Lee has been terrific since coming over from the Boston Celtics in exchange for Jerryd Bayless. He provides the spacing and knockdown shooting necessary for Gasol and Zach Randolph to do work at the elbows and low blocks, respectively.

Per Fran Blinebury of, it didn't take long for teammate Mike Conley to sing Lee's praises after adding him to the roster:

Courtney was a huge, huge piece. People overlook him. But it’s key that he’s able to stretch the court for us. With me, him, Mike Miller out there, it gives Zach and Marc more space. Having a lot of guys that could space the court, we didn’t have that going on before. And he can definitely lock up defensively. 

The numbers clearly support Conley's position: Lee is in positively elite company as a shooter this season:

In some cases, he's all alone at the top of some very important leaderboards:

Nobody expected Lee to be quite this effective, but there was reason to believe he'd fit well in Memphis. Always a guy who thrived when his role called for limited, specific contributions, Lee has blossomed as a three-and-D wing.

He's not a shot-creator and probably shouldn't be trusted to handle the ball unless absolutely necessary. But Lee can bury open shots and punish teams in transition. Fortunately, those are exactly the things the Grizzlies need from him.


Good Now, Better Later?

Memphis is moving closer and closer to playoff position, and we may not have even seen the real surge yet. That's because the Grizzlies still haven't enjoyed an extended stretch of full-strength play.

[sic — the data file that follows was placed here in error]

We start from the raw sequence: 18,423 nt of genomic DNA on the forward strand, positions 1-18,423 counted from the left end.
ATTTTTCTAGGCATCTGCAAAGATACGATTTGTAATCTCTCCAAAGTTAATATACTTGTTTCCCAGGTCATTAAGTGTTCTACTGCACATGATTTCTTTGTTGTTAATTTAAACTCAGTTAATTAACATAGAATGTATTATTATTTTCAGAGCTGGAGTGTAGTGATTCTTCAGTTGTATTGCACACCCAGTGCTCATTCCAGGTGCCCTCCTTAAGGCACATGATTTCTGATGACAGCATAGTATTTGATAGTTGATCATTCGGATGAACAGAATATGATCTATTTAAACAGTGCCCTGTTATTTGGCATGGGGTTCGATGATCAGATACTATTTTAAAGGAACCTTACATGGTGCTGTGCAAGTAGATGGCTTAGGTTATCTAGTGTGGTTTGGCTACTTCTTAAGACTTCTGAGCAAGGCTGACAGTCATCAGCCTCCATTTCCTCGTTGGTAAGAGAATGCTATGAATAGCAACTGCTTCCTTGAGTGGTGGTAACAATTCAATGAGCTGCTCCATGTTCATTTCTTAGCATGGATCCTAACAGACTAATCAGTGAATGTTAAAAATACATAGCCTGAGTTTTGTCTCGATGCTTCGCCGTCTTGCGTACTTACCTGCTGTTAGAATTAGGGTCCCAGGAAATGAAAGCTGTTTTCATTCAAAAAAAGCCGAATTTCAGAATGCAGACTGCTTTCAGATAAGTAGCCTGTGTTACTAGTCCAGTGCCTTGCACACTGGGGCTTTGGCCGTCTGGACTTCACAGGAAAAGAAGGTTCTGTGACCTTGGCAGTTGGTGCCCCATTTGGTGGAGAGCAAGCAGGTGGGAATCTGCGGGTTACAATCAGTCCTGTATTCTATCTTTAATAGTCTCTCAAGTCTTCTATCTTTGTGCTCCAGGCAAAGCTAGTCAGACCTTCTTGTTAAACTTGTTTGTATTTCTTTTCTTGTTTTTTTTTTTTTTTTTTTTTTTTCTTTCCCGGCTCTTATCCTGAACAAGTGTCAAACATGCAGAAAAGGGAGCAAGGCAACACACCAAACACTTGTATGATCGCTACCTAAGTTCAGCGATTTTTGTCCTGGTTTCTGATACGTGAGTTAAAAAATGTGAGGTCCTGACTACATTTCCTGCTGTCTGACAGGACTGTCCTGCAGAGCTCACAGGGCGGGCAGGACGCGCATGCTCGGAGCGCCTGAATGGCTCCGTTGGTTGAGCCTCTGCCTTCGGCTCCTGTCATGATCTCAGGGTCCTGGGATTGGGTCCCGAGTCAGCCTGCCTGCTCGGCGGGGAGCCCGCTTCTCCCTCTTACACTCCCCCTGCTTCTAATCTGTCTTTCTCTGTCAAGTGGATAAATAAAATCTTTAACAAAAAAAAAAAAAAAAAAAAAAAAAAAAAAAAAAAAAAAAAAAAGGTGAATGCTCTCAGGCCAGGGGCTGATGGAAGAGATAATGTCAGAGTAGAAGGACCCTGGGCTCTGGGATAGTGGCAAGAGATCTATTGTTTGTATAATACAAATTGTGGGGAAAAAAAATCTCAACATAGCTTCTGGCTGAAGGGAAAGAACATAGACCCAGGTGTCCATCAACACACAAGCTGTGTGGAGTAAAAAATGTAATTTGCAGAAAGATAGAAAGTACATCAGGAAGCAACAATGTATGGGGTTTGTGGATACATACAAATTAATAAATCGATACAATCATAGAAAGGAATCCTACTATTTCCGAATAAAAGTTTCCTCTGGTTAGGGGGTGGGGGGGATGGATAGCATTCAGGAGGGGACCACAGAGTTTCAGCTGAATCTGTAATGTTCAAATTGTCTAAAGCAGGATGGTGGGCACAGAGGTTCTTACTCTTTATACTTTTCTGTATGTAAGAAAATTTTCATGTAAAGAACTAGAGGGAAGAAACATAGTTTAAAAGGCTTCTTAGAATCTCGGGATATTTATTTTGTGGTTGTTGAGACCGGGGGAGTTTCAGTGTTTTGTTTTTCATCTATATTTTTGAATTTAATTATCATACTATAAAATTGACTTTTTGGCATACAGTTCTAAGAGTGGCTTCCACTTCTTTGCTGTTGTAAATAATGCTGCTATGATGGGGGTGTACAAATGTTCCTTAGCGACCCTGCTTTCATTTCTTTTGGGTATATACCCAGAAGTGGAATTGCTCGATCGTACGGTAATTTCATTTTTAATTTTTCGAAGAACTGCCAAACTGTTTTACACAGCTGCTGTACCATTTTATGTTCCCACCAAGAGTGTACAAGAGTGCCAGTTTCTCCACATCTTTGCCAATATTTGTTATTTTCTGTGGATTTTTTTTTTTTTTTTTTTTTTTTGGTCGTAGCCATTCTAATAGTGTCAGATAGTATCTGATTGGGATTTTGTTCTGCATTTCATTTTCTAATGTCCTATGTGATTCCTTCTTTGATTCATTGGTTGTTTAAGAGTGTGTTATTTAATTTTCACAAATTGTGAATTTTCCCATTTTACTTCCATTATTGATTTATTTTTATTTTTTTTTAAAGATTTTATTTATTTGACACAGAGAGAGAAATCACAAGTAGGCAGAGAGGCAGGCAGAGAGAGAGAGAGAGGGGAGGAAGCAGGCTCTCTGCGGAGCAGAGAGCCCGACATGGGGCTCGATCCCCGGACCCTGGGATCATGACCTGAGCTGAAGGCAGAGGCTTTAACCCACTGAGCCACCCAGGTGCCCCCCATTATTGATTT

Gasol missed a couple of months, Tony Allen has been out since Jan. 3 and even Conley—the team's second-best player—has been sidelined with a sprained ankle since Jan. 31.

If everyone gets healthy between now and the end of the season, this team will start to look awfully dangerous.

And as head coach Dave Joerger—still occasionally relying too heavily on the safety blanket of unproductive veterans—gets more comfortable with cutting the minutes of guys like Tayshaun Prince, there's a good chance Memphis' offense will pick up considerably.

Plus, there's still untapped talent hiding somewhere inside Ed Davis. James Johnson looks like a rotation mainstay, and Allen's impending return will reintroduce a little edge to the squad.

Optimism about the roster aside, there's also the fact that Memphis will take on nine Eastern Conference opponents in its next 12 games. That soft spot in the schedule will provide a perfect opportunity for the Grizzlies to come together as they fatten up on inferior competition.

Seemingly every week, a new upstart emerges looking to lay claim to the title of "team no high seed wants to face" in the playoffs. Well, there's nothing new about these Grizzlies; they made it to the Western Conference Finals last year, and you can make the case they're primed to head into this postseason with a better, more balanced roster than they had in 2012-13.

Everyone knows not to feed the bears, but you probably shouldn't sleep on them either.